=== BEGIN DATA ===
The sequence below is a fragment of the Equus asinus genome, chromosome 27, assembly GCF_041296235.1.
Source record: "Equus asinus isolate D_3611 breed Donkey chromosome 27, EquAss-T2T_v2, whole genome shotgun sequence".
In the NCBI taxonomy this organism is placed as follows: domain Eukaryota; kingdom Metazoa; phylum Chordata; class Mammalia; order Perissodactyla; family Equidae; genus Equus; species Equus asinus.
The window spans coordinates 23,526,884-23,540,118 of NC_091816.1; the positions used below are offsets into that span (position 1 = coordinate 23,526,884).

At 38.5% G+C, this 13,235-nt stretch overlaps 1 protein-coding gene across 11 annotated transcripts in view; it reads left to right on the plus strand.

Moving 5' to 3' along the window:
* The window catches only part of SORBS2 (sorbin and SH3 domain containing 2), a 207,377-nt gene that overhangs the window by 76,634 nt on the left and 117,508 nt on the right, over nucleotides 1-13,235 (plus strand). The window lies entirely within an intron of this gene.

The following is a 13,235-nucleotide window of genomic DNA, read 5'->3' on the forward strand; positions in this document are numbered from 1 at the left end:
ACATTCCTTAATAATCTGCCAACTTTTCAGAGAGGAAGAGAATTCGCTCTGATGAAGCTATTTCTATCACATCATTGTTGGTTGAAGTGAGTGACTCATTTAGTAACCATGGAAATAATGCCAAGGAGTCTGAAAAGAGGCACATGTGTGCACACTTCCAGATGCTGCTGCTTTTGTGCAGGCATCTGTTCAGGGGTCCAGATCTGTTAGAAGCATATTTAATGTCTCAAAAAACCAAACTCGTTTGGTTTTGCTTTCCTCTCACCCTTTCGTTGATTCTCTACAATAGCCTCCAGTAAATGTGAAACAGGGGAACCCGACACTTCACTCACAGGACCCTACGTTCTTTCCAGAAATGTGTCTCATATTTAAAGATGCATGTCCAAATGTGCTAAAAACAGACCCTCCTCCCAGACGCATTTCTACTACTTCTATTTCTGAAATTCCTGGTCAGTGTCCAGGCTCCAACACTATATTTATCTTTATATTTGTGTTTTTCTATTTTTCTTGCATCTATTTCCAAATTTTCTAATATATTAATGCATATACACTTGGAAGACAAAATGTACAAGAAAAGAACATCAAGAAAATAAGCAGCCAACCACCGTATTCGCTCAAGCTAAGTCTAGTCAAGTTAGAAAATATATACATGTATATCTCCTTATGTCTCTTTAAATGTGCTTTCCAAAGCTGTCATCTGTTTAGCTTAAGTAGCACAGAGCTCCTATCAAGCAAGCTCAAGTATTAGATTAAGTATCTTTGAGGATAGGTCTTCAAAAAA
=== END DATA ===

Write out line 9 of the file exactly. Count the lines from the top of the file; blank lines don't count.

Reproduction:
ACATTCCTTAATAATCTGCCAACTTTTCAGAGAGGAAGAGAATTCGCTCTGATGAAGCTATTTCTATCACATCATTGTTGGTTGAAGTGAGTGACTCATTTAGTAACCATGGAAATAATGCCAAGGAGTCTGAAAAGAGGCACATGTGTGCACACTTCCAGATGCTGCTGCTTTTGTGCAGGCATCTGTTCAGGGGTCCAGATCTGTTAGAAGCATATTTAATGTCTCAAAAAACCAAACTCGTTTGGTTTTGCTTTCCTCTCACCCTTTCGTTGATTCTCTACAATAGCCTCCAGTAAATGTGAAACAGGGGAACCCGACACTTCACTCACAGGACCCTACGTTCTTTCCAGAAATGTGTCTCATATTTAAAGATGCATGTCCAAATGTGCTAAAAACAGACCCTCCTCCCAGACGCATTTCTACTACTTCTATTTCTGAAATTCCTGGTCAGTGTCCAGGCTCCAACACTATATTTATCTTTATATTTGTGTTTTTCTATTTTTCTTGCATCTATTTCCAAATTTTCTAATATATTAATGCATATACACTTGGAAGACAAAATGTACAAGAAAAGAACATCAAGAAAATAAGCAGCCAACCACCGTATTCGCTCAAGCTAAGTCTAGTCAAGTTAGAAAATATATACATGTATATCTCCTTATGTCTCTTTAAATGTGCTTTCCAAAGCTGTCATCTGTTTAGCTTAAGTAGCACAGAGCTCCTATCAAGCAAGCTCAAGTATTAGATTAAGTATCTTTGAGGATAGGTCTTCAAAAAA